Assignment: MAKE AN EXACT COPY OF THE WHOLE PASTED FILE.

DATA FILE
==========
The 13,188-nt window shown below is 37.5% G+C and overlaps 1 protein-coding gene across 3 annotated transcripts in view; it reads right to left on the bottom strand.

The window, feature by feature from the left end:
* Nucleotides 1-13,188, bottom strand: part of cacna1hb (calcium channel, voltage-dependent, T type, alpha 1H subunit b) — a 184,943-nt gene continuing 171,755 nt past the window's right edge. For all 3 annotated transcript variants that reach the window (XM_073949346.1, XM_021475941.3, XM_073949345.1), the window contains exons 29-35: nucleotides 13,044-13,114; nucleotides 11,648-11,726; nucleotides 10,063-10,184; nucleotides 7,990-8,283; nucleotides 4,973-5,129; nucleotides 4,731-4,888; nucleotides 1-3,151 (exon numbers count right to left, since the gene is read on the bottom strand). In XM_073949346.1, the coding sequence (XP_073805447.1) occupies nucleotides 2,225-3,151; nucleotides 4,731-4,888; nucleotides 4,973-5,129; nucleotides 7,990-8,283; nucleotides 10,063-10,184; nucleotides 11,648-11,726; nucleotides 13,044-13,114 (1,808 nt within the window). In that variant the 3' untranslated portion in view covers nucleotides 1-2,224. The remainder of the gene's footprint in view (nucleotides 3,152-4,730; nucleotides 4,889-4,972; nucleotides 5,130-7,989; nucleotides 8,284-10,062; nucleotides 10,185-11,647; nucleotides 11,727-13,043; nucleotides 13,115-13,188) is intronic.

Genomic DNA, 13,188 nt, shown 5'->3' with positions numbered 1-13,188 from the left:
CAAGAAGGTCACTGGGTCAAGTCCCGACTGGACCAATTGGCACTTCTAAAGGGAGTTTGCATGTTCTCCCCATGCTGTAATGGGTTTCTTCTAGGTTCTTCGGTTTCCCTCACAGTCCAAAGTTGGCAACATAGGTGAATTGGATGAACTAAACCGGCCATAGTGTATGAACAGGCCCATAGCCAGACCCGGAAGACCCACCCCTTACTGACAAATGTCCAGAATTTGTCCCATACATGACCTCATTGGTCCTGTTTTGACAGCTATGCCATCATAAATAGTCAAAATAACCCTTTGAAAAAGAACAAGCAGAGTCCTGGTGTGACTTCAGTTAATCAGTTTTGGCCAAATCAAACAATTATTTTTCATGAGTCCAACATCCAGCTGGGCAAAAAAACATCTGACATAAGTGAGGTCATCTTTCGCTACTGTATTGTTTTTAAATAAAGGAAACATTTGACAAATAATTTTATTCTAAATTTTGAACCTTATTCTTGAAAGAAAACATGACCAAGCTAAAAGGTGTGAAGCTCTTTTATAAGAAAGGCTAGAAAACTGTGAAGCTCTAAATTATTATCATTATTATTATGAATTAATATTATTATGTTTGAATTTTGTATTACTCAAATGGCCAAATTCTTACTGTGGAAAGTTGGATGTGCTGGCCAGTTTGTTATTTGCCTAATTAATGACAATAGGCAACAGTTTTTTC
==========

The 13,188-nt window shown below is 37.5% G+C and overlaps 1 protein-coding gene across 3 annotated transcripts in view; it reads right to left on the bottom strand.

The window, feature by feature from the left end:
* Nucleotides 1-13,188, bottom strand: part of cacna1hb (calcium channel, voltage-dependent, T type, alpha 1H subunit b) — a 184,943-nt gene continuing 171,755 nt past the window's right edge. For all 3 annotated transcript variants that reach the window (XM_073949346.1, XM_021475941.3, XM_073949345.1), the window contains exons 29-35: nucleotides 13,044-13,114; nucleotides 11,648-11,726; nucleotides 10,063-10,184; nucleotides 7,990-8,283; nucleotides 4,973-5,129; nucleotides 4,731-4,888; nucleotides 1-3,151 (exon numbers count right to left, since the gene is read on the bottom strand). In XM_073949346.1, the coding sequence (XP_073805447.1) occupies nucleotides 2,225-3,151; nucleotides 4,731-4,888; nucleotides 4,973-5,129; nucleotides 7,990-8,283; nucleotides 10,063-10,184; nucleotides 11,648-11,726; nucleotides 13,044-13,114 (1,808 nt within the window). In that variant the 3' untranslated portion in view covers nucleotides 1-2,224. The remainder of the gene's footprint in view (nucleotides 3,152-4,730; nucleotides 4,889-4,972; nucleotides 5,130-7,989; nucleotides 8,284-10,062; nucleotides 10,185-11,647; nucleotides 11,727-13,043; nucleotides 13,115-13,188) is intronic.

Genomic DNA, 13,188 nt, shown 5'->3' with positions numbered 1-13,188 from the left:
CAAGAAGGTCACTGGGTCAAGTCCCGACTGGACCAATTGGCACTTCTAAAGGGAGTTTGCATGTTCTCCCCATGCTGTAATGGGTTTCTTCTAGGTTCTTCGGTTTCCCTCACAGTCCAAAGTTGGCAACATAGGTGAATTGGATGAACTAAACCGGCCATAGTGTATGAACAGGCCCATAGCCAGACCCGGAAGACCCACCCCTTACTGACAAATGTCCAGAATTTGTCCCATACATGACCTCATTGGTCCTGTTTTGACAGCTATGCCATCATAAATAGTCAAAATAACCCTTTGAAAAAGAACAAGCAGAGTCCTGGTGTGACTTCAGTTAATCAGTTTTGGCCAAATCAAACAATTATTTTTCATGAGTCCAACATCCAGCTGGGCAAAAAAACATCTGACATAAGTGAGGTCATCTTTCGCTACTGTATTGTTTTTAAATAAAGGAAACATTTGACAAATAATTTTATTCTAAATTTTGAACCTTATTCTTGAAAGAAAACATGACCAAGCTAAAAGGTGTGAAGCTCTTTTATAAGAAAGGCTAGAAAACTGTGAAGCTCTAAATTATTATCATTATTATTATGAATTAATATTATTATGTTTGAATTTTGTATTACTCAAATGGCCAAATTCTTACTGTGGAAAGTTGGATGTGCTGGCCAGTTTGTTATTTGCCTAATTAATGACAATAGGCAACAGTTTTTTC